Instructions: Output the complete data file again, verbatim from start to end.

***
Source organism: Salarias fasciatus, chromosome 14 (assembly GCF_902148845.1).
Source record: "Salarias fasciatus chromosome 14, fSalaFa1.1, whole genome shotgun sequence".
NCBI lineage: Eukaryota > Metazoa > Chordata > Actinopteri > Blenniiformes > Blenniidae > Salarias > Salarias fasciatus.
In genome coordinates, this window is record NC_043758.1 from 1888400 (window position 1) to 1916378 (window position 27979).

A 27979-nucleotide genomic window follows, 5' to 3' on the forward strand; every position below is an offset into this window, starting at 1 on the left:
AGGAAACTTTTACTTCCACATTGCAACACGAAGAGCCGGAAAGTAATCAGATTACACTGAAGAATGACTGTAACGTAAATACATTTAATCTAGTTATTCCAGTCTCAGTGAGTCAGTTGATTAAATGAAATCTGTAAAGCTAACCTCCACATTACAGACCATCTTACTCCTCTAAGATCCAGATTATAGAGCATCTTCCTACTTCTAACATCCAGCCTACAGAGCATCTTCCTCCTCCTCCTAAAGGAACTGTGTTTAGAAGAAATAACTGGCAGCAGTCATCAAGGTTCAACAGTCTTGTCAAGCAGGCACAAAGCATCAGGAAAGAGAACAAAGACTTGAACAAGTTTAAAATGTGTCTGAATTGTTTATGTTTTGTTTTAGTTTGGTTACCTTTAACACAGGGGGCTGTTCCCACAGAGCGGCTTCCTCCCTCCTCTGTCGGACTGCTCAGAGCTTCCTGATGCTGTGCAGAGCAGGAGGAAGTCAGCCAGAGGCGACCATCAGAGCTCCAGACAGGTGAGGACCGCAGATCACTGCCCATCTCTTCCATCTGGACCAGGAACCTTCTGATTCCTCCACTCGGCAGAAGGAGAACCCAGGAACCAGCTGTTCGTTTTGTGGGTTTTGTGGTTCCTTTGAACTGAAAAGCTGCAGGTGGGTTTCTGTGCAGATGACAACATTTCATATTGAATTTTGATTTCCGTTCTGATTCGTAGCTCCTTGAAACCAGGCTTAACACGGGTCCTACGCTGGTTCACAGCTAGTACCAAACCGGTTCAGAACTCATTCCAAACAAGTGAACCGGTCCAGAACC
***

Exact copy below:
Source organism: Salarias fasciatus, chromosome 14 (assembly GCF_902148845.1).
Source record: "Salarias fasciatus chromosome 14, fSalaFa1.1, whole genome shotgun sequence".
NCBI lineage: Eukaryota > Metazoa > Chordata > Actinopteri > Blenniiformes > Blenniidae > Salarias > Salarias fasciatus.
In genome coordinates, this window is record NC_043758.1 from 1888400 (window position 1) to 1916378 (window position 27979).

A 27979-nucleotide genomic window follows, 5' to 3' on the forward strand; every position below is an offset into this window, starting at 1 on the left:
AGGAAACTTTTACTTCCACATTGCAACACGAAGAGCCGGAAAGTAATCAGATTACACTGAAGAATGACTGTAACGTAAATACATTTAATCTAGTTATTCCAGTCTCAGTGAGTCAGTTGATTAAATGAAATCTGTAAAGCTAACCTCCACATTACAGACCATCTTACTCCTCTAAGATCCAGATTATAGAGCATCTTCCTACTTCTAACATCCAGCCTACAGAGCATCTTCCTCCTCCTCCTAAAGGAACTGTGTTTAGAAGAAATAACTGGCAGCAGTCATCAAGGTTCAACAGTCTTGTCAAGCAGGCACAAAGCATCAGGAAAGAGAACAAAGACTTGAACAAGTTTAAAATGTGTCTGAATTGTTTATGTTTTGTTTTAGTTTGGTTACCTTTAACACAGGGGGCTGTTCCCACAGAGCGGCTTCCTCCCTCCTCTGTCGGACTGCTCAGAGCTTCCTGATGCTGTGCAGAGCAGGAGGAAGTCAGCCAGAGGCGACCATCAGAGCTCCAGACAGGTGAGGACCGCAGATCACTGCCCATCTCTTCCATCTGGACCAGGAACCTTCTGATTCCTCCACTCGGCAGAAGGAGAACCCAGGAACCAGCTGTTCGTTTTGTGGGTTTTGTGGTTCCTTTGAACTGAAAAGCTGCAGGTGGGTTTCTGTGCAGATGACAACATTTCATATTGAATTTTGATTTCCGTTCTGATTCGTAGCTCCTTGAAACCAGGCTTAACACGGGTCCTACGCTGGTTCACAGCTAGTACCAAACCGGTTCAGAACTCATTCCAAACAAGTGAACCGGTCCAGAACC